The World Bank promises to provide more than $500 million to help drought victims in East Africa as a U.N. agency hosts an emergency meeting aimed at fighting famine in Somalia and nearby countries.
The money would be spent on projects in Ethiopia, Kenya, Djibouti and Somalia, including the worst-stricken areas in that country "where circumstances permit," the bank said. That was a reference to al-Shabab militants, who have limited the ability of aid groups to reach victims in hard-hit southern Somalia.
The decades-old conflict in Somalia has long complicated efforts to get aid to its people. Al-Shabab denies there is famine and is preventing some Western aid groups from helping those in need. The U.N. World Food Program has said it cannot reach 2.2 million Somalis at risk of starvation.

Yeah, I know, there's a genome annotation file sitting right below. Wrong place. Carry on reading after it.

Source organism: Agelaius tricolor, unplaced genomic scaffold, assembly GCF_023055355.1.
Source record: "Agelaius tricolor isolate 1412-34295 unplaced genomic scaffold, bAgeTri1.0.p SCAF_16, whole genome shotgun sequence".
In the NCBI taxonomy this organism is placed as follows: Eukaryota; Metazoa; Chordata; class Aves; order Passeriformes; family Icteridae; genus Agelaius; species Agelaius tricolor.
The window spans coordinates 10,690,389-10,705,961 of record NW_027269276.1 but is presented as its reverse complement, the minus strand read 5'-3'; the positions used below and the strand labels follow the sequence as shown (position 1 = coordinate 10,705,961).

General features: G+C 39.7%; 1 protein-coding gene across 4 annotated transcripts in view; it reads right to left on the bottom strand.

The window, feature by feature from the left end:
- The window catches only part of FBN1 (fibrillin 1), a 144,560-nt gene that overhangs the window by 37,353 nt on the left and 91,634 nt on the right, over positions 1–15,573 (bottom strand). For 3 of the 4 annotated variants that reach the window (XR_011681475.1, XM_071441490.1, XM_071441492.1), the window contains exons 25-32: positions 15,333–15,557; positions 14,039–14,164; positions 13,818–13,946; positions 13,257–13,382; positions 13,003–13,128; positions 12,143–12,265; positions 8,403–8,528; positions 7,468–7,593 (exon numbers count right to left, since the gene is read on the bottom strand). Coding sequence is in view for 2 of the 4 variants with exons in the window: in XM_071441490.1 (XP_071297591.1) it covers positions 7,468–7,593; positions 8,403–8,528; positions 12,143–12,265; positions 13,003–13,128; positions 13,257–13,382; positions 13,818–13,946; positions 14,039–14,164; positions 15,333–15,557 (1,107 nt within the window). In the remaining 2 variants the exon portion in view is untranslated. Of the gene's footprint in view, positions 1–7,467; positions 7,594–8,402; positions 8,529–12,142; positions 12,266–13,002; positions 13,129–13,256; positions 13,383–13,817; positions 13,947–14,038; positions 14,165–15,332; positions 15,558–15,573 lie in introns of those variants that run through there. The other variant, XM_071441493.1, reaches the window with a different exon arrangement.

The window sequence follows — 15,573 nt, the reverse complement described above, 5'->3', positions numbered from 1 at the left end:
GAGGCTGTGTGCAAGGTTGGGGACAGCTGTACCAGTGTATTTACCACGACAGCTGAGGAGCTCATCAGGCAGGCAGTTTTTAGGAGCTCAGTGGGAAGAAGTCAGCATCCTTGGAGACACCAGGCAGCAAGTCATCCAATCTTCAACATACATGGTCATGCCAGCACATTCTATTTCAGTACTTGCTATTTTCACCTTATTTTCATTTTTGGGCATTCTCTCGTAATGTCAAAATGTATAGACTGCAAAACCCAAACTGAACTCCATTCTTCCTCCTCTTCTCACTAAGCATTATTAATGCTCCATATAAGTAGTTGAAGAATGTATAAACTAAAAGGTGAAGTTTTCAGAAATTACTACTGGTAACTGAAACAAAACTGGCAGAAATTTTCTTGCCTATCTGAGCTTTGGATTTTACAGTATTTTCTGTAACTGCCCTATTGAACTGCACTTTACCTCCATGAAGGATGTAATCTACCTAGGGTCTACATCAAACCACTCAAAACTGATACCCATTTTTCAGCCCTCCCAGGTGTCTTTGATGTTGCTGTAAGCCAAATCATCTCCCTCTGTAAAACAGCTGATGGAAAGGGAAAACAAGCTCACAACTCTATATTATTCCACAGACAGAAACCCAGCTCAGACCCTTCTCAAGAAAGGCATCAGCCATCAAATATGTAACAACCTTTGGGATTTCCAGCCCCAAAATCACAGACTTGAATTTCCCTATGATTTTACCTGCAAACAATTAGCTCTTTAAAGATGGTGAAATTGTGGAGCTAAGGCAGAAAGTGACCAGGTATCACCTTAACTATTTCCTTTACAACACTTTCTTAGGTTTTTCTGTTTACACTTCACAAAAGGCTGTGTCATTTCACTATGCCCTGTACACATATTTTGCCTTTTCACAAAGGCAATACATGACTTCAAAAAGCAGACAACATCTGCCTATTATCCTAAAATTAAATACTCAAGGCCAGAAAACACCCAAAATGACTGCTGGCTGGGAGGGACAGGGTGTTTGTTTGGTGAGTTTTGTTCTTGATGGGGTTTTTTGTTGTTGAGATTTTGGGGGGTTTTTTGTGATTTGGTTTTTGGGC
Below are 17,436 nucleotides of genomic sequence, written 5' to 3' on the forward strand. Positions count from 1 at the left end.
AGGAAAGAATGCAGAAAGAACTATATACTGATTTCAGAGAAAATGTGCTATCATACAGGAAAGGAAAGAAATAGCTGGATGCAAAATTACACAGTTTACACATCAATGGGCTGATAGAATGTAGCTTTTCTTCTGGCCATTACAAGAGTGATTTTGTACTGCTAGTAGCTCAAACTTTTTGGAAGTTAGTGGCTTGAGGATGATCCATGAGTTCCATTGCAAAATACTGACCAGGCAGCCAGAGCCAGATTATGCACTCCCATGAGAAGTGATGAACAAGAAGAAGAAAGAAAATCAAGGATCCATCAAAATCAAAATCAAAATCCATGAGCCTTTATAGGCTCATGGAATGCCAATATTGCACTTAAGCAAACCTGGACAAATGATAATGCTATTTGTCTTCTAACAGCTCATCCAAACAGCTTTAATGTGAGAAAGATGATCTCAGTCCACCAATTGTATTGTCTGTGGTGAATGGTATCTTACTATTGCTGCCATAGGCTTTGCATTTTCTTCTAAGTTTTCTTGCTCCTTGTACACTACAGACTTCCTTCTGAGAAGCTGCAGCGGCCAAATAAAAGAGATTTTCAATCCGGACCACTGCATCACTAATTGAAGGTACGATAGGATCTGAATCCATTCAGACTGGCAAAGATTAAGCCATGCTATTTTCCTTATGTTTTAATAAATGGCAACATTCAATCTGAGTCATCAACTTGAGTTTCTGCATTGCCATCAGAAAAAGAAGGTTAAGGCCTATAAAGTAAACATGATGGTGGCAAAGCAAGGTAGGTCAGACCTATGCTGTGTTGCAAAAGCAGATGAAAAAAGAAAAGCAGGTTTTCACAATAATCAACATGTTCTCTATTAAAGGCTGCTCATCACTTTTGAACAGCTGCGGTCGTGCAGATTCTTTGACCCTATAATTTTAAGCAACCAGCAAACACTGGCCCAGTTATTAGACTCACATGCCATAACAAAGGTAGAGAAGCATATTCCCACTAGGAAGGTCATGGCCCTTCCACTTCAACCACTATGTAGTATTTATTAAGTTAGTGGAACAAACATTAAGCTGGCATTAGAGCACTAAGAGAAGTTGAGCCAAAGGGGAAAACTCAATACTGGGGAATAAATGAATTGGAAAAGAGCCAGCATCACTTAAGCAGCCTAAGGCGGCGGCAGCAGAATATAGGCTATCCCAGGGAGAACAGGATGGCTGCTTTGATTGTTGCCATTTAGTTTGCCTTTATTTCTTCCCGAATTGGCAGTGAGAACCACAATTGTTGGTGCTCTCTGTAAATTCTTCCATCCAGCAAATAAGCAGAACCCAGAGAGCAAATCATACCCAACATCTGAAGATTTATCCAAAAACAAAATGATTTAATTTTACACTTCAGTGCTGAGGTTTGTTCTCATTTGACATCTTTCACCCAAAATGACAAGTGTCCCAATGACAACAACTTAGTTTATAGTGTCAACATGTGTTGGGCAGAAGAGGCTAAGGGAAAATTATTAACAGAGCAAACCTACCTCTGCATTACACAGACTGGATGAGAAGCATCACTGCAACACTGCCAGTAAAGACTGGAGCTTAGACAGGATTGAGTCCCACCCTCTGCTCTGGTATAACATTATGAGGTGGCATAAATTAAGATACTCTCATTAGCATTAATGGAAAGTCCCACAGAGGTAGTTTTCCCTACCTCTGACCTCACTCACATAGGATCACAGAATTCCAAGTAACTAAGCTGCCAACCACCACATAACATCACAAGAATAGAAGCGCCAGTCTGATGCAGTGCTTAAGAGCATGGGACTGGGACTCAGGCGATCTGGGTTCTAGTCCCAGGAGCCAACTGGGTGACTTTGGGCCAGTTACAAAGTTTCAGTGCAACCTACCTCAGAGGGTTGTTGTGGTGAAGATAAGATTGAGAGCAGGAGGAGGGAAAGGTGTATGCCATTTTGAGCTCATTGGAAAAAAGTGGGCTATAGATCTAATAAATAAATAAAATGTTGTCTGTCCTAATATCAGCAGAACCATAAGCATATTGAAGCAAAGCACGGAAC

"Immediate relief and recovery is the first priority, and it is important to act fast to reduce human suffering," said World Bank President Robert B. Zoellick in a statement.
"But we also have an eye on the long-term solutions of economic recovery and drought resilience that are key to re-establishing livelihoods and ensuring that droughts don't take such a heavy human toll in the future." He added that the world needs to invest in "climate-smart" agriculture, including drought-resistant seeds.